Jimmy shook his head as if to clear the morbid thoughts and took another long draw on his cigarette. Instead, he turned his contemplation to Florrie, his beautiful girl who he would one day wed. She wrote to him in her childish script, with cartoons illustrating that week’s news. One showed Father Strong giving one of his interminable sermons while his congregation snoozed and little zeds floated up towards heaven. Another depicted Mr Threlfall, the butcher, chasing a dog out of his shop that had pinched a link of sausages. Her letters were the highlight of his week and he would keep the most recent one in his shirt pocket and read it so many times it would become creased and tattered within days.

They met at Weatherall’s mill where Jimmy was a warehouseman and Florrie worked the bobbin winding machine. Florrie had caught Jimmy’s eye when, as they were leaving one night, she released her curly, dark blonde hair from the confines of the pins that secured it and he watched, mesmerised, as it cascaded down her back. She had smiled at something her friend had said and two dimples formed on her cheeks; from that moment on, Jimmy was smitten.

Jimmy courted Florrie slowly, mainly because her father was a strict disciplinarian and would not allow them to meet unchaperoned. Florrie’s younger sister, Myrtle, followed them like a bad smell and relished reporting any wrongdoing to their father. They were allowed one chaste kiss at the end of each meeting, although they would sometimes hold hands in the picture house when Myrtle was engrossed in the latest Mary Pickford film.

Jimmy loved Florrie with all his heart and he was certain that she felt the same way about him. It was his love for her that had prevented him from proposing before he signed up as he did not want her to feel obliged to marry him if he returned from war an injured man. He imagined them living in a small terraced house with half a dozen tow-headed children, while he would grow vegetables on an allotment and whittle toys for them out of wood. If the war was over by Christmas, as everyone said it would be, they could marry next spring and Florrie could have primroses and daffodils in her bouquet.

Jack’s mother, Mrs Lewis, sometimes wrote to him since she was now on her own. The same year she lost Jack, her husband suffered a stroke and died several months later. Both only children, Jack and Jimmy had grown up as close as brothers so Mrs Lewis considered him one of her own. Jimmy made sure he made no mention of the death, boredom or rats that plagued the trenches but instead kept his letters light-hearted, telling tales of camaraderie amongst his fellow soldiers, so that she wouldn’t worry. Anything else wouldn’t have made it through the censors anyway. He’d heard tell of letters which had arrived at their destination looking like paper doilies, there’d been that many words removed.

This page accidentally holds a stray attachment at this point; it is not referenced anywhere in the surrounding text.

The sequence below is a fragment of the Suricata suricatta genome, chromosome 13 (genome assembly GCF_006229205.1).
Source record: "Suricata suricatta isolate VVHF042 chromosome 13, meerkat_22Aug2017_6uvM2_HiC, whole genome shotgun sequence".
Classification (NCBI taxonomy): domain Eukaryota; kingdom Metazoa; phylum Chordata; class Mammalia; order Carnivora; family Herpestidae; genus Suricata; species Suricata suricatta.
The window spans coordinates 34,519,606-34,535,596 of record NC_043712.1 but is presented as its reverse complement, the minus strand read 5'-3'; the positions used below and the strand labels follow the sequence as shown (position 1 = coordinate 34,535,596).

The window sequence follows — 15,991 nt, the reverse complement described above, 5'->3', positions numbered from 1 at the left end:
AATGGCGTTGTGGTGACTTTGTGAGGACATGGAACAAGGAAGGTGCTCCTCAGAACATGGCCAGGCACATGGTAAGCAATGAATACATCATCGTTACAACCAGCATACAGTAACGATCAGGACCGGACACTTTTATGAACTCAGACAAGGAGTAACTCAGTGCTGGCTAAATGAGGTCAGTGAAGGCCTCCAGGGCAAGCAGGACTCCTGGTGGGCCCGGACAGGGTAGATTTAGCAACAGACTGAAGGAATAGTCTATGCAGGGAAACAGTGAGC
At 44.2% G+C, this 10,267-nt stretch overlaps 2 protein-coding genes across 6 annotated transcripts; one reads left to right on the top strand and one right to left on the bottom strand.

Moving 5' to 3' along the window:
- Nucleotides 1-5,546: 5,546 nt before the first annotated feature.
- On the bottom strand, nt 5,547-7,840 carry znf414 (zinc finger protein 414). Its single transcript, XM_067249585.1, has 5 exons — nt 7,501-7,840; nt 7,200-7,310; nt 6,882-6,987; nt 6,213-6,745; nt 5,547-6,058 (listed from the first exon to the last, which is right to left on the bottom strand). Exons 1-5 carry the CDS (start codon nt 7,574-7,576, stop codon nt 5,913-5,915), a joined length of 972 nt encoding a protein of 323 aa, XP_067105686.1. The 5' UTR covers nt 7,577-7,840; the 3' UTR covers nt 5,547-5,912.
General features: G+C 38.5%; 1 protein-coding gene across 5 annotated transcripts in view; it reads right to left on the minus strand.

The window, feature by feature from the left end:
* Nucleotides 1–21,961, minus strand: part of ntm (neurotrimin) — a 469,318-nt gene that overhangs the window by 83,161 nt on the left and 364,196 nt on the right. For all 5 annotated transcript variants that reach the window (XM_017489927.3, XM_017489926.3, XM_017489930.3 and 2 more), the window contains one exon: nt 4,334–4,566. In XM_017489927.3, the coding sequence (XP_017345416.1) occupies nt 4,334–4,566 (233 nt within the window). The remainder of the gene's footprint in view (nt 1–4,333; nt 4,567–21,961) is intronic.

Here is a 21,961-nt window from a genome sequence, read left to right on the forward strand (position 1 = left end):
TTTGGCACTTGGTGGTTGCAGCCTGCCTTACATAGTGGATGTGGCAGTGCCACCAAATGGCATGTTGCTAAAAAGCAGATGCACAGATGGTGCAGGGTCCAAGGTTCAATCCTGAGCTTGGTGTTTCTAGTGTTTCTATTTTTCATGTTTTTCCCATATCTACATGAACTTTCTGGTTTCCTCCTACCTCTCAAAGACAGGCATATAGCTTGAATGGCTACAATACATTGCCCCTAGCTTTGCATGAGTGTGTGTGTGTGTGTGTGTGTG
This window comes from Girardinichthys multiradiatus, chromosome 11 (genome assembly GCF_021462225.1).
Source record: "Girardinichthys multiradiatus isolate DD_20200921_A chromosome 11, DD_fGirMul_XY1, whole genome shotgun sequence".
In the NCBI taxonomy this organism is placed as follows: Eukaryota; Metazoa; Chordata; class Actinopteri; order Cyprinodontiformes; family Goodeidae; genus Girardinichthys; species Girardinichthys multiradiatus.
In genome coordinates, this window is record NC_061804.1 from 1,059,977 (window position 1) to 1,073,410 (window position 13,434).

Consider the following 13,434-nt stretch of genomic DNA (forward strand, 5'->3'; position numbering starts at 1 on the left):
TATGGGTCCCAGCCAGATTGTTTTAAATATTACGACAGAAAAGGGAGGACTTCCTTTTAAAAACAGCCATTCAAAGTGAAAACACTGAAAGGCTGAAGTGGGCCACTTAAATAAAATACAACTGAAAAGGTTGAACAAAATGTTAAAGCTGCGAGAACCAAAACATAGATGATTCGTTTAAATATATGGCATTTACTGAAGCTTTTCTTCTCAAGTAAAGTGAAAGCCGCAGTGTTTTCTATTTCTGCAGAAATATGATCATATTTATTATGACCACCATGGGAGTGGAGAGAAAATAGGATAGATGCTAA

Jimmy shifted slightly to make himself more comfortable and lit another cigarette. He was staring at the black velvet sky and noticed that a sliver of moon had risen and the first hint of light could be detected at the horizon. He was so engrossed that he didn’t notice a movement at the end of the trench.

“Jimmy, is that you love?”


“Of course it’s me love. Who else would it be?”

“What are you doing here, Mam?

“I had to make sure my boy was safe and sound, didn’t I? Come over here, Jimmy, I can’t see you properly.”

Too gobsmacked to argue, Jimmy dropped his cigarette and walked towards the sound of his mother’s voice. As he reached where she had been, Jimmy heard a high pitched whistle and an ear-splitting explosion as a shell landed where he’d been sitting moments before.

Jimmy levered himself out the mud where he’d been thrown and waggled his index fingers in his ears to try and stop the ringing. He moved slowly towards the dugout, avoiding the sharp splinters of wood, some of which were smouldering from the heat of the impact. As he approached, Jimmy realised that no-one could have survived such a direct hit and they’d probably never find their bodies either.

Jimmy came to the conclusion that he must have fallen asleep and dreamt that his mother had appeared, although it hadn’t felt like a dream and he wasn’t prone to sleepwalking. For several days he was concerned that he might face a court martial for dereliction of duty but his CO believed him when he said he’d left his post to relieve himself just before the shell hit.